It’s over. Summer, that is. Because Labor Day is here. Since Labor Day occurs just before the autumnal equinox, around back-to-school time, and during the last month of the fiscal year, the federal holiday signifies summer’s unofficial end. Out with the white shoes, in with the black. No more vacation, no more very hot weather, let’s get back to serious work. In short, bring on the year. That’s what Labor Day is about these days. So where is the “labor “ in Labor Day?
Labor Day started in the late 1880’s as a trade and labor union effort to have a commemoration day for laborers. To show appreciation for hard work, for diligence, for commitment. This idea preceded the all-encompassing labor movement’s campaigns to end the sweatshop culture, prevent child labor, and lobby for work condition legislation. The movement’s efforts were successful, and today we take these ideas for granted, as do most Western countries. Workers have rights – it’s a given.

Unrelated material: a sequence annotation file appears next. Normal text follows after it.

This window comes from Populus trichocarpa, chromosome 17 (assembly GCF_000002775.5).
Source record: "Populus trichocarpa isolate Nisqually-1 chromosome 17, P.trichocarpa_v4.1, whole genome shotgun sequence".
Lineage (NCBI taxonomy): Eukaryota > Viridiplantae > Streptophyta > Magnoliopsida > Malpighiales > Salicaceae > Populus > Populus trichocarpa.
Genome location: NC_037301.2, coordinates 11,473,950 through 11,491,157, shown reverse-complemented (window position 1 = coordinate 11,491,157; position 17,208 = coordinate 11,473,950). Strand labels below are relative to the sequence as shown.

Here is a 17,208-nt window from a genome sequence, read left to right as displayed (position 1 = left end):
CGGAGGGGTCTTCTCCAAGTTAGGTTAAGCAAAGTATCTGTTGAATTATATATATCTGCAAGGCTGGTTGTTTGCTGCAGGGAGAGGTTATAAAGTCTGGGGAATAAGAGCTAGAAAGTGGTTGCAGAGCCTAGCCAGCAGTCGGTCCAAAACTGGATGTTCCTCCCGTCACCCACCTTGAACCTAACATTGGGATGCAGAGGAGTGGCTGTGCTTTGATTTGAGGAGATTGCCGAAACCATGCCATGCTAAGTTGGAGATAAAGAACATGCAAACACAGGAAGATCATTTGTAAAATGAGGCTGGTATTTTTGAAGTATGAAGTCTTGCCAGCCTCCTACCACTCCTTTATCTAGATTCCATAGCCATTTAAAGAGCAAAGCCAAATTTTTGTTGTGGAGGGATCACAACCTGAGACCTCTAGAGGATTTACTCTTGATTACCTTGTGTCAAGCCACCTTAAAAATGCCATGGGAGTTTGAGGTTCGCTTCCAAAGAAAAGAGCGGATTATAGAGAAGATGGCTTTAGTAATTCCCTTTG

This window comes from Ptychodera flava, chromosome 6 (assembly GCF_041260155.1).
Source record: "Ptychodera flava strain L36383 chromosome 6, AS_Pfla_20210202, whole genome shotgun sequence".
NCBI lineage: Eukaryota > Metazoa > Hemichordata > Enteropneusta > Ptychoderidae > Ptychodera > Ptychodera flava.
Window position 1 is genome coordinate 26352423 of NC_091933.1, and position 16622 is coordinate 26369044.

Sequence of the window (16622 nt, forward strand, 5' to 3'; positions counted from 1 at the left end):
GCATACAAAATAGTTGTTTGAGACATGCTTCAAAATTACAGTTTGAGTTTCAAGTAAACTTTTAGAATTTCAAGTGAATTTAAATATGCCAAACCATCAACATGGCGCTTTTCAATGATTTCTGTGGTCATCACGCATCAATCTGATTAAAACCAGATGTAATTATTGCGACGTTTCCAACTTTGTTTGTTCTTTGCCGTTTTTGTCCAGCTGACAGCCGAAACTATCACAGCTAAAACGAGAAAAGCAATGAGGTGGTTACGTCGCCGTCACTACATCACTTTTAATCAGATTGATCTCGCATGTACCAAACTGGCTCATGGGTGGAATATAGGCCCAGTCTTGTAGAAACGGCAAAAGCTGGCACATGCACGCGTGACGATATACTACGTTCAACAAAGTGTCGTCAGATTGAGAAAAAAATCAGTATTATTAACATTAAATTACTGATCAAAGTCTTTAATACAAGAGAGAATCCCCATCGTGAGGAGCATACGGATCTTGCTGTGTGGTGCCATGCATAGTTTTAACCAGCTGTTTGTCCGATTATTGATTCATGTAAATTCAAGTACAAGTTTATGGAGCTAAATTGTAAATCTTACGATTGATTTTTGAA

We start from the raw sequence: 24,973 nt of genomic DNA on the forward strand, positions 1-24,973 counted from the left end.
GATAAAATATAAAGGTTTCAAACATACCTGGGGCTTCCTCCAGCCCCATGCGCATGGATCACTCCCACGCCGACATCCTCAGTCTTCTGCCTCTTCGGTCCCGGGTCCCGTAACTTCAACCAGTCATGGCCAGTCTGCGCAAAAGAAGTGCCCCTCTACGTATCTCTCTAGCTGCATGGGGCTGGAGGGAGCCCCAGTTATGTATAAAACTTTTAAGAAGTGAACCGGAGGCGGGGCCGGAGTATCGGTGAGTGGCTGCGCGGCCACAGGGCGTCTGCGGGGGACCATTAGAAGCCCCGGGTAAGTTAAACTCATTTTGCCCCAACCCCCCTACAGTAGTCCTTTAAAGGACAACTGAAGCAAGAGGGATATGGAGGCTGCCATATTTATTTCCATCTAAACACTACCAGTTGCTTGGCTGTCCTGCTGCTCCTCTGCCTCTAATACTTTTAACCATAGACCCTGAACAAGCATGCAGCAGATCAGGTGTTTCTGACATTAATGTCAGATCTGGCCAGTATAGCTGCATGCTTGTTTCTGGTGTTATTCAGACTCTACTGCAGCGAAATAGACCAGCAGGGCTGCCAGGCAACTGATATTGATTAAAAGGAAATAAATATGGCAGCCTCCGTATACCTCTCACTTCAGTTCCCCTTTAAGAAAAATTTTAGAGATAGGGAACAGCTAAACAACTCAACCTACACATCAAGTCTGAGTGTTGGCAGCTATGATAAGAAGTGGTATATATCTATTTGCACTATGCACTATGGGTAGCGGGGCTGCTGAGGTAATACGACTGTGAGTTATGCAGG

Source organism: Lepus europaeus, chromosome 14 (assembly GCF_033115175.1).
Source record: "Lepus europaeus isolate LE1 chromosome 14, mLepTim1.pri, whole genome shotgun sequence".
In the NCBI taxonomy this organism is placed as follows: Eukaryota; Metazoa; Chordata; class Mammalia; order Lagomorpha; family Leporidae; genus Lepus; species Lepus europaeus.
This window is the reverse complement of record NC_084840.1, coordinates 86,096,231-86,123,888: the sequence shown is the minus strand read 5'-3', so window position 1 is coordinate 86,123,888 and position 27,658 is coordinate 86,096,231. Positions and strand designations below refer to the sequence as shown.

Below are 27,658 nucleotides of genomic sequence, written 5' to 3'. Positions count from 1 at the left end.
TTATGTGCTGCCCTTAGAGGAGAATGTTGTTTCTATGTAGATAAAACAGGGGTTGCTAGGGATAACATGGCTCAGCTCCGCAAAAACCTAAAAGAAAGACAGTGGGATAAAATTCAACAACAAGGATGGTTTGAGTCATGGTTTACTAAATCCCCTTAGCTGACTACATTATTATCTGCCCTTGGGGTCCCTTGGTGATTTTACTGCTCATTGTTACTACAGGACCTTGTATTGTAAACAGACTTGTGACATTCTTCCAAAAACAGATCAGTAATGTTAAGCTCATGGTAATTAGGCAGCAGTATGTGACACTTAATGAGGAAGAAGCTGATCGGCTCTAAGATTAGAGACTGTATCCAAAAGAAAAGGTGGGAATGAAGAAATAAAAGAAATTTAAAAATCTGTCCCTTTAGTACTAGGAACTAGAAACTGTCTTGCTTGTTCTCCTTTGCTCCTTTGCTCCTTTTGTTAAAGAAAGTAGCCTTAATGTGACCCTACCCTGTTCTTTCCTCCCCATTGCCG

So, today, Labor Day isn’t so much about celebrating a job well done, or striving for labor-friendly laws, but rather getting a vacation day for workers. And since it was deliberately declared for a Monday, everyone benefits from the long weekend.
Therefore, the question arises: What does Labor Day mean for you? How can you best take advantage of this Monday holiday, if not the entire three-day bridge?
Here are some choices:
Labor Day, like Independence Day, and Presidents’ Day, lost its original meaning for most Americans. Yet, each are federal holidays in their own right, and are therefore an opportunity to connect with the meaning of the holiday. The advantage is that meanings can change with the times, and therefore if the “labor” part of Labor Day is different now than it was at the turn of the 20th century, so be it. Make Labor Day meaningful for you, however you choose to do so.